## Stream: new members

### Topic: inequality

#### Alexandre Rademaker (May 30 2020 at 22:03):

I was expecting to learn how to prove example {x y : ℕ} {h : x + 1 = y + 2} : x > y := sorry from NNG but it looks like NNG defines > differently from the Lean 3 standard library. Any idea?

#### Chris Hughes (May 30 2020 at 22:24):

by omega or by linarith should work.

#### Alexandre Rademaker (May 30 2020 at 22:28):

hum, not directly, and both are in mathlib, right?

#### Jalex Stark (May 30 2020 at 22:42):

why are you asking about mathlib? did you try one of those proofs and it told you it couldn't find the name?

yes. Lean 3.

#### Jalex Stark (May 30 2020 at 22:44):

are you able to import anything from mathlib?

#### Jalex Stark (May 30 2020 at 22:44):

are you in a project where you installed mathlib using leanproject?

#### Alexandre Rademaker (May 30 2020 at 22:45):

no, I am trying to prove without mathlib, only using Lean 3 standard definitions.

#### Jalex Stark (May 30 2020 at 22:46):

oh, okay, I think that was not clear

#### Jalex Stark (May 30 2020 at 22:46):

well you could start by unfolding the definition of <

#### Jalex Stark (May 30 2020 at 22:46):

the NNG-style proof would probably be an induction

#### Jalex Stark (May 30 2020 at 22:47):

(I don't know why anyone would want to do math in lean without mathlib; if you give more context maybe we can be more helpful)

#### Kevin Buzzard (May 30 2020 at 22:51):

I probably don't use > at all in NNG -- all the lemmas are for < and <=. I can believe I defined it differently -- I played around with several definitions and tested them on undergraduates before deciding which one to go with. You can just switch notation off and unfold if you want to see the definition you're playing with.

#### Kevin Buzzard (May 30 2020 at 22:52):

But there will probably be a lemma of the form y < x iff y+1 le x and then another one saying you can cancel +1 in an inequality. These both sound like natural lemmas so they'll be in...oh, they might be in mathlib. I have no idea what's in core lean. Core lean wasn't designed for this kind of question

#### Jalex Stark (May 30 2020 at 22:53):

in fact we're doing our best to take math out of core lean

#### Alexandre Rademaker (May 30 2020 at 22:54):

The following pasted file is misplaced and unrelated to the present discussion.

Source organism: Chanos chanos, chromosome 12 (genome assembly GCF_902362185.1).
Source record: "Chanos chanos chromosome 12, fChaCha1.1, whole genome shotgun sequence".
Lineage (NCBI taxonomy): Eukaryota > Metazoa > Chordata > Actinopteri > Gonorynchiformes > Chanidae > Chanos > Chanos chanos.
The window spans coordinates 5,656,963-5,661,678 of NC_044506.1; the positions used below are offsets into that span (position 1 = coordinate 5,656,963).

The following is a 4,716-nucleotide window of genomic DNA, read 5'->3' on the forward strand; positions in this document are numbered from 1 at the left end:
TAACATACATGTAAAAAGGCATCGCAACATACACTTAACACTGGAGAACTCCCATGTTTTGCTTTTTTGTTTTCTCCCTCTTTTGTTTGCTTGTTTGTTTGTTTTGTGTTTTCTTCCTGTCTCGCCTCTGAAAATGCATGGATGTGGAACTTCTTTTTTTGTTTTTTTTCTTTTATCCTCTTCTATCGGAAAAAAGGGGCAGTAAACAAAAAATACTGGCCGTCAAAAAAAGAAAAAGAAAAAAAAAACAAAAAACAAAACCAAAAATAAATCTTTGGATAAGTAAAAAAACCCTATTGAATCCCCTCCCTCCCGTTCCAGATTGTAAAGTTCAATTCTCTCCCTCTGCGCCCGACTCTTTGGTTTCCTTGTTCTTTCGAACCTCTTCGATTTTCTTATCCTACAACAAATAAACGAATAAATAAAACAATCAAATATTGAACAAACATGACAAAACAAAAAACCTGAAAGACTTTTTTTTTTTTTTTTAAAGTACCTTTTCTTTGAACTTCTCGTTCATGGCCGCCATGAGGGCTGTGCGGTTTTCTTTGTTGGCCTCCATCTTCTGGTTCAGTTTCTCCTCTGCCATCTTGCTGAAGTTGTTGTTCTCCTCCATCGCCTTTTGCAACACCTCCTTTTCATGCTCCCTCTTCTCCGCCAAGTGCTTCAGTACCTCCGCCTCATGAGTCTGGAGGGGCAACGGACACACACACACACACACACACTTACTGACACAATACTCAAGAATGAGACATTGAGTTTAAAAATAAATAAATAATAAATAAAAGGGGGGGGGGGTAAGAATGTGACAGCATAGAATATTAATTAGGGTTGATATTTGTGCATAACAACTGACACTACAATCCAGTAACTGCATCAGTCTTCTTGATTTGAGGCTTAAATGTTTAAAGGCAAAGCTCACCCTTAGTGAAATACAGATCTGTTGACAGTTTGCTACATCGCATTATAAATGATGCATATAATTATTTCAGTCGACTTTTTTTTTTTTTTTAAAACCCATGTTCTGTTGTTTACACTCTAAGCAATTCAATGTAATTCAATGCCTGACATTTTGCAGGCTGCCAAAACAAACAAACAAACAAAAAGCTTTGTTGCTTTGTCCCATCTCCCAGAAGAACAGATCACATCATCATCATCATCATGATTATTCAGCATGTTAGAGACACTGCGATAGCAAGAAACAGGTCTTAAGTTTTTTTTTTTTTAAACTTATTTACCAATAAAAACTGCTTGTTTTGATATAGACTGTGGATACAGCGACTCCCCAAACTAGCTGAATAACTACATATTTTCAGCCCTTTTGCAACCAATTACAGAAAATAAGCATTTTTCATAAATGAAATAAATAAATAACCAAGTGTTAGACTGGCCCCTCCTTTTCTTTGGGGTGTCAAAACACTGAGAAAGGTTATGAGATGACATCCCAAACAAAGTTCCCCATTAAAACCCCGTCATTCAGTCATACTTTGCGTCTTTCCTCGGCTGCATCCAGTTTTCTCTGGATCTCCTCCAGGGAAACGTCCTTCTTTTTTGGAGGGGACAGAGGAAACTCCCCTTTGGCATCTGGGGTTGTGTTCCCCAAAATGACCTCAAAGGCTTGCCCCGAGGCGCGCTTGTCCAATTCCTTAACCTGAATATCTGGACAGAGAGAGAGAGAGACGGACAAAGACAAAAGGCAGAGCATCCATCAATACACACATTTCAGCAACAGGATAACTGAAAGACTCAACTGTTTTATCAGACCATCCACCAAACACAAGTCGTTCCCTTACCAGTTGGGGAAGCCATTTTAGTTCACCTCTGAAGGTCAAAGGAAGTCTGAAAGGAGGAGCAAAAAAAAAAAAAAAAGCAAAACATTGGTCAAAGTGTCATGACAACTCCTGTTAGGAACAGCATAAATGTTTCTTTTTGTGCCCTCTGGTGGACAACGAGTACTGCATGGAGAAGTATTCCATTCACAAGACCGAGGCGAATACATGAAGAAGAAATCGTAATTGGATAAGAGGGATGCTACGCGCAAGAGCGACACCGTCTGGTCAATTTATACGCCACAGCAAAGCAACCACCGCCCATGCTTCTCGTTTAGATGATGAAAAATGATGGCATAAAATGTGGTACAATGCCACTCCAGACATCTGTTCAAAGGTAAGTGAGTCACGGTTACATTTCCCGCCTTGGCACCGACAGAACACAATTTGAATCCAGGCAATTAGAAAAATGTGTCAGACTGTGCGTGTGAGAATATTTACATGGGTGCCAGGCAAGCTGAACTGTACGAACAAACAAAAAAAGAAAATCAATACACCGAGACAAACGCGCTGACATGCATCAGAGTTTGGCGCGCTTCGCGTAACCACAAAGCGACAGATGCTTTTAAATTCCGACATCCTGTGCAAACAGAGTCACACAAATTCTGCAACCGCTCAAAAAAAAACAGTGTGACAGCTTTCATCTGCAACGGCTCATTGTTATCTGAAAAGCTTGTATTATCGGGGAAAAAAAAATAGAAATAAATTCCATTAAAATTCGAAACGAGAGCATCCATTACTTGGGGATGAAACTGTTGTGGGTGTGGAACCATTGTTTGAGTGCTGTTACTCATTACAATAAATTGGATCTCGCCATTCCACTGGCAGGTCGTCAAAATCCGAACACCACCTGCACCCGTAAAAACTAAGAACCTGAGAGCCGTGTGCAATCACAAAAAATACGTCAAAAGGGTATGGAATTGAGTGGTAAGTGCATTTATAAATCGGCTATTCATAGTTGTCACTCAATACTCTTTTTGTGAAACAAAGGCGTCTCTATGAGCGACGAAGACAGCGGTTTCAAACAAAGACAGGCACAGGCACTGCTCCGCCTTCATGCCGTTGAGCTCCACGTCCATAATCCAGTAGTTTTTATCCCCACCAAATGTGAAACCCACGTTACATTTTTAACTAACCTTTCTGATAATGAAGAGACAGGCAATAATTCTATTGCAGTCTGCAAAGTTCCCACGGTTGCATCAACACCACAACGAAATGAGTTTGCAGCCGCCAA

@Jalex Stark The example looks very simple and my goal is to understand the details. surely mathlb provides tactics like omega and linarith but I want to explore the basics here. Actually, the example came from a very simple exercise that I am trying to show how to formalize in Lean. See the balances in https://www.youtube.com/watch?v=4JpFWfkAtHY&t=2088s (video in Portuguese).

#### Jalex Stark (May 30 2020 at 22:55):

sure, I think it's fine to not want to use a high-powered tactic for this

#### Jalex Stark (May 30 2020 at 22:55):

but not using mathlib is silly

#### Kevin Buzzard (May 30 2020 at 22:55):

If you don't import data.nat.basic from mathlib then you will probably be missing a bunch of random lemmas though

#### Kevin Buzzard (May 30 2020 at 22:55):

So you might end up having to reprove them all by induction

#### Kevin Buzzard (May 30 2020 at 22:58):

Files like data.nat.basic used to be in core lean before they dumped the maths out into mathlib

#### Kevin Buzzard (May 30 2020 at 23:03):

open nat

example {x y : ℕ} {h : x + 1 = y + 2} : x > y :=
begin
apply nat.lt_of_succ_le,
rw h,
end


#### Kevin Buzzard (May 30 2020 at 23:03):

Enough of what I wanted was in core

#### Kevin Buzzard (May 30 2020 at 23:06):

I use the fact that y>x is definitionally x<y

#### Alexandre Rademaker (May 30 2020 at 23:15):

Jalex Stark said:

but not using mathlib is silly

sure, if my goal was something more complex and I had some inequalities on my way.. I can understand the value of mathlib. But that is not the case, it is much more basic stuff that I want to explore.

#### Jalex Stark (May 30 2020 at 23:23):

i still don't really understand your goals. what if core lean literally didn't have a definition of the natural numbers? would you still want to avoid mathlib?

#### Alexandre Rademaker (May 31 2020 at 00:07):

thank you @Kevin Buzzard, clear and direct solution as always! ;-)

#### Alexandre Rademaker (May 31 2020 at 00:15):